Bringing comfort to patients through palliative care
By Stacey Butterfield
Timothy E. Quill, FACP
Occupation: Professor of medicine, psychiatry and medical humanities; head of the Center for Ethics, Humanities and Palliative Care at University of Rochester Medical Center, N.Y.
Current residence: Rochester, N.Y.
Family: Wife Penny, two daughters in medicine (one a fellow in pulmonary/critical care, one a nurse in the emergency department) and a stepdaughter at home.
Education: University of Rochester, then fellowship in biopsychosocial medicine at University of Rochester.
Something I wish I’d learned in medical school: There was not a lot of training in palliative care.
I became an internist because: I was originally thinking I would go into psychiatry. I’m one of those strange people who loved my internal medicine internship. I very much enjoyed the interactions with patients and families and addressing their disease-related problems, so I figured I would finish residency in internal medicine and then I did this fellowship in biopsychosocial medicine, which took place in the interface between internal medicine and psychiatry.
First job: I became a primary care internist with a substantial hospital-based practice, and I was a hospice medical director at the same time.
Most rewarding aspect of your work: I work primarily in palliative care now and we have very intense interactions with patients and families, trying to come to grips with what’s really going on with their disease and their prognosis. Those encounters are very rich and engaging and important and somewhat rare in big medical centers. You have a lot of different people involved but nobody putting together the big picture.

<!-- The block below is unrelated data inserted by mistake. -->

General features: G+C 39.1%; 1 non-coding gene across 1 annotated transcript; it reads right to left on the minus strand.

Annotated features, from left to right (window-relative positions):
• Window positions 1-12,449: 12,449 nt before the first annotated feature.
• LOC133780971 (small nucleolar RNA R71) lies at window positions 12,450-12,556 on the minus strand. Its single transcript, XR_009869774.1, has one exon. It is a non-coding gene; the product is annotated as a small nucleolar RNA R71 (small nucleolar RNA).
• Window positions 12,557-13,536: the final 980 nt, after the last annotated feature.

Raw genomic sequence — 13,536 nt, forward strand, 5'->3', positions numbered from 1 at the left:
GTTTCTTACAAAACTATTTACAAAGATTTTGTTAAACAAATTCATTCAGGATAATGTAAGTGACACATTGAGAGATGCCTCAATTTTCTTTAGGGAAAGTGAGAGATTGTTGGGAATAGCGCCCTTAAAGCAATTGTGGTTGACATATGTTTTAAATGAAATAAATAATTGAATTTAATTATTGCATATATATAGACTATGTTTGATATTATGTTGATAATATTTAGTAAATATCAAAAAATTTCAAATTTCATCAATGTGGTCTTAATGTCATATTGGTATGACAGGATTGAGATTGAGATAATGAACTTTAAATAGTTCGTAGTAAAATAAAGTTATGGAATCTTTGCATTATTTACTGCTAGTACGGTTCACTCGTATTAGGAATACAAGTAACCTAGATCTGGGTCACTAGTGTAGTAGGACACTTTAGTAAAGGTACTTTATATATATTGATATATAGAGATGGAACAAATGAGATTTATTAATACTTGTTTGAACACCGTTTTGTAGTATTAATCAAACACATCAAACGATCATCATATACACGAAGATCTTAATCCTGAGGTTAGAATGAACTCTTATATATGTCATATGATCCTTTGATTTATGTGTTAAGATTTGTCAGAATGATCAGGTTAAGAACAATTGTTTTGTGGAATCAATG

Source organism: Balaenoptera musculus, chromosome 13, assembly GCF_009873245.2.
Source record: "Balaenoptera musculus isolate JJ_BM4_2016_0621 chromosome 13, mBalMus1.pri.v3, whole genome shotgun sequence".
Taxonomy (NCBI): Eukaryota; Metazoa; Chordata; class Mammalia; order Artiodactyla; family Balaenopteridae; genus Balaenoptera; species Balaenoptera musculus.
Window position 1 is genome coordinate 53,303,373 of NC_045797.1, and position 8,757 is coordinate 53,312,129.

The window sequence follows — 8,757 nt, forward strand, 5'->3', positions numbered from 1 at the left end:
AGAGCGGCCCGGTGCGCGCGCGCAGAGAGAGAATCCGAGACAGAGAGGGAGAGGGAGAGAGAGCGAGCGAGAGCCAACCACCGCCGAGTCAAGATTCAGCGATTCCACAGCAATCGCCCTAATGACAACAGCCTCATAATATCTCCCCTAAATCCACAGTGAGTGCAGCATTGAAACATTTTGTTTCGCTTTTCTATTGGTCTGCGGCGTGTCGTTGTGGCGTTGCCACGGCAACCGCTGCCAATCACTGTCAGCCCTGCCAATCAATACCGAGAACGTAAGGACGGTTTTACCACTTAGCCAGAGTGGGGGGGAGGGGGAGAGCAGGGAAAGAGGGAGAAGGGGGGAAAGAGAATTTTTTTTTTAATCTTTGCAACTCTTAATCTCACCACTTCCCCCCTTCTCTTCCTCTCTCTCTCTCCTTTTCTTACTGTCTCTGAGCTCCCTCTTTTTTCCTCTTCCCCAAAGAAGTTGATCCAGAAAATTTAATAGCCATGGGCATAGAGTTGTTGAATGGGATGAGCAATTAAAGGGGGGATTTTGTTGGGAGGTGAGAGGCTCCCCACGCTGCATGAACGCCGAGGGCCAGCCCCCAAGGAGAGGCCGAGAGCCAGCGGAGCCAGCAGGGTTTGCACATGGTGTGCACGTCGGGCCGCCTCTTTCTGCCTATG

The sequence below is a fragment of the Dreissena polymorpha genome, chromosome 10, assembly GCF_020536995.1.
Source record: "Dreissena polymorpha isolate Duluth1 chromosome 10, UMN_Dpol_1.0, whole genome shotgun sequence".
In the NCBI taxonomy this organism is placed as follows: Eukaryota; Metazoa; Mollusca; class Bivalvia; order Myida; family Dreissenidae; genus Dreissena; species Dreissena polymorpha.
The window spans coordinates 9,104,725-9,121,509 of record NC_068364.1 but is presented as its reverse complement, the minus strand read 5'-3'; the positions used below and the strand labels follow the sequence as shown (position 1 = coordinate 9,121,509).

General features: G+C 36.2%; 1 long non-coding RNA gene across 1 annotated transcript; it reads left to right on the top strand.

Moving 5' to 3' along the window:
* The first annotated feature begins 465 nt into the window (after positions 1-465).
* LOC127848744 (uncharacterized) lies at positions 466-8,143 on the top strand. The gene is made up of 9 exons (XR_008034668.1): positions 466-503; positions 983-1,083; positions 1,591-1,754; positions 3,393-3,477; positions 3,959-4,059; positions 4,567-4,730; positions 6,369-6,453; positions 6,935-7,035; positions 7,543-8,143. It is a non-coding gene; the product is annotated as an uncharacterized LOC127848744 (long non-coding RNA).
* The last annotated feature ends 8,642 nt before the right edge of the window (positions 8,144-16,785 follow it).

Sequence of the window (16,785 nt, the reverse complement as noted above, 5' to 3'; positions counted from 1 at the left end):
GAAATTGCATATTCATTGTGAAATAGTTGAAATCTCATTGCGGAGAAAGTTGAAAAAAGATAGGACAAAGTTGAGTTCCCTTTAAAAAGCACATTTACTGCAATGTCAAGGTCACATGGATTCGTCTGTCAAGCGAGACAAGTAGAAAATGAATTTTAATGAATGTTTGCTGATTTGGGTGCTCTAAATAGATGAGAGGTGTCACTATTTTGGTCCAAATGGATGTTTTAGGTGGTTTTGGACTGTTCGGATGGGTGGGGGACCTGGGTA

Most meaningful professional accomplishment: I started a palliative care program in 2001. Seeing that grow from an inpatient consult service to a full-service palliative care program with an inpatient unit and outpatient services, home services, educational programs and research programs, that’s been very satisfying.
Future goals: Making sure the program keeps going as I retire—developing an infrastructure and a group of dedicated clinicians, teachers and researchers to move forward with the program. And to continue trying to keep patients in the driver’s seat as they get sicker.
Hardest medical lesson learned: Learning how to work as a consultant rather than the primary physician has been a challenge. As a consultant, you really have to cater to the needs of a very diverse group of clinicians as well as patients and families.
Personal heroes: I’m still pretty enamored of [President Barack] Obama and what he’s had to overcome to get where he is. One of my mentors, Art Schmale, MD, who trained both as an internist and as a psychiatrist and who was a pioneer in both palliative and end-of-life care. He was doing palliative care before it was defined as palliative care so I was lucky to have encountered him while in medical school and residency.
Pet peeves: Whining, whether it comes from my children, my colleagues, my patients or myself.
Most meaningful non-medical accomplishment: Raising my daughters and watching them and helping them grow, and now raising my brain-injured stepdaughter.
Most surprising thing about me: I’ve run 10 marathons, starting at the age of 50.
If I weren’t a physician, I would be: A forest ranger.
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